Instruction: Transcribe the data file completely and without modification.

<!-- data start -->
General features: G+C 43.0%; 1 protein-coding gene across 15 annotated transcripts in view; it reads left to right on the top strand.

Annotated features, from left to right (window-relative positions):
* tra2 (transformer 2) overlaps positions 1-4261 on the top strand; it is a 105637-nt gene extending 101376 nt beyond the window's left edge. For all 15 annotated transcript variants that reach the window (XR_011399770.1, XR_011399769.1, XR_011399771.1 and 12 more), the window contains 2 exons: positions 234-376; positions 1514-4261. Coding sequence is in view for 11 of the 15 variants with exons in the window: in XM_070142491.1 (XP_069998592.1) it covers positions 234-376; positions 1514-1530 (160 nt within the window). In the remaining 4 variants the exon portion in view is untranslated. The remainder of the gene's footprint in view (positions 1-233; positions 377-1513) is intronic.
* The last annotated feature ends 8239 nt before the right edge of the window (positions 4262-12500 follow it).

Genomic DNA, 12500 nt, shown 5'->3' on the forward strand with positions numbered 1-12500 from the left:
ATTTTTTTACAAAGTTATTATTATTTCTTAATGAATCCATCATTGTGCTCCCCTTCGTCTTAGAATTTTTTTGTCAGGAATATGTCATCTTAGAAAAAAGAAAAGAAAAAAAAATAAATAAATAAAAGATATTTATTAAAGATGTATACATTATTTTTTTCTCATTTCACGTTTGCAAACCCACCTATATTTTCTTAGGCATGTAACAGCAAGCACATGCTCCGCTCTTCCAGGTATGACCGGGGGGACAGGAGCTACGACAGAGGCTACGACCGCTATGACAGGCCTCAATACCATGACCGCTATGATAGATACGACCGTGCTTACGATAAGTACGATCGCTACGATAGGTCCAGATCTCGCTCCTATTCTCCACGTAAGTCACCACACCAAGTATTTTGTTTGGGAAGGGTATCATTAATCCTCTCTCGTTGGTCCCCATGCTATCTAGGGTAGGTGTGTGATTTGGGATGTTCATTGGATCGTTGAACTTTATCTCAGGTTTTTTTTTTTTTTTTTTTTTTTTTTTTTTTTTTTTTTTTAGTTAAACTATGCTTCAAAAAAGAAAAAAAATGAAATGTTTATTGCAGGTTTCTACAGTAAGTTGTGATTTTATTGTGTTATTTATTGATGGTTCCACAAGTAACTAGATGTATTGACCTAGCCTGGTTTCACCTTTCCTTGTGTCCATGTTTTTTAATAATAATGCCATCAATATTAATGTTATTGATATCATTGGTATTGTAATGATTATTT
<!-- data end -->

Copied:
General features: G+C 43.0%; 1 protein-coding gene across 15 annotated transcripts in view; it reads left to right on the top strand.

Annotated features, from left to right (window-relative positions):
* tra2 (transformer 2) overlaps positions 1-4261 on the top strand; it is a 105637-nt gene extending 101376 nt beyond the window's left edge. For all 15 annotated transcript variants that reach the window (XR_011399770.1, XR_011399769.1, XR_011399771.1 and 12 more), the window contains 2 exons: positions 234-376; positions 1514-4261. Coding sequence is in view for 11 of the 15 variants with exons in the window: in XM_070142491.1 (XP_069998592.1) it covers positions 234-376; positions 1514-1530 (160 nt within the window). In the remaining 4 variants the exon portion in view is untranslated. The remainder of the gene's footprint in view (positions 1-233; positions 377-1513) is intronic.
* The last annotated feature ends 8239 nt before the right edge of the window (positions 4262-12500 follow it).

Genomic DNA, 12500 nt, shown 5'->3' on the forward strand with positions numbered 1-12500 from the left:
ATTTTTTTACAAAGTTATTATTATTTCTTAATGAATCCATCATTGTGCTCCCCTTCGTCTTAGAATTTTTTTGTCAGGAATATGTCATCTTAGAAAAAAGAAAAGAAAAAAAAATAAATAAATAAAAGATATTTATTAAAGATGTATACATTATTTTTTTCTCATTTCACGTTTGCAAACCCACCTATATTTTCTTAGGCATGTAACAGCAAGCACATGCTCCGCTCTTCCAGGTATGACCGGGGGGACAGGAGCTACGACAGAGGCTACGACCGCTATGACAGGCCTCAATACCATGACCGCTATGATAGATACGACCGTGCTTACGATAAGTACGATCGCTACGATAGGTCCAGATCTCGCTCCTATTCTCCACGTAAGTCACCACACCAAGTATTTTGTTTGGGAAGGGTATCATTAATCCTCTCTCGTTGGTCCCCATGCTATCTAGGGTAGGTGTGTGATTTGGGATGTTCATTGGATCGTTGAACTTTATCTCAGGTTTTTTTTTTTTTTTTTTTTTTTTTTTTTTTTTTTTTTTTAGTTAAACTATGCTTCAAAAAAGAAAAAAAATGAAATGTTTATTGCAGGTTTCTACAGTAAGTTGTGATTTTATTGTGTTATTTATTGATGGTTCCACAAGTAACTAGATGTATTGACCTAGCCTGGTTTCACCTTTCCTTGTGTCCATGTTTTTTAATAATAATGCCATCAATATTAATGTTATTGATATCATTGGTATTGTAATGATTATTT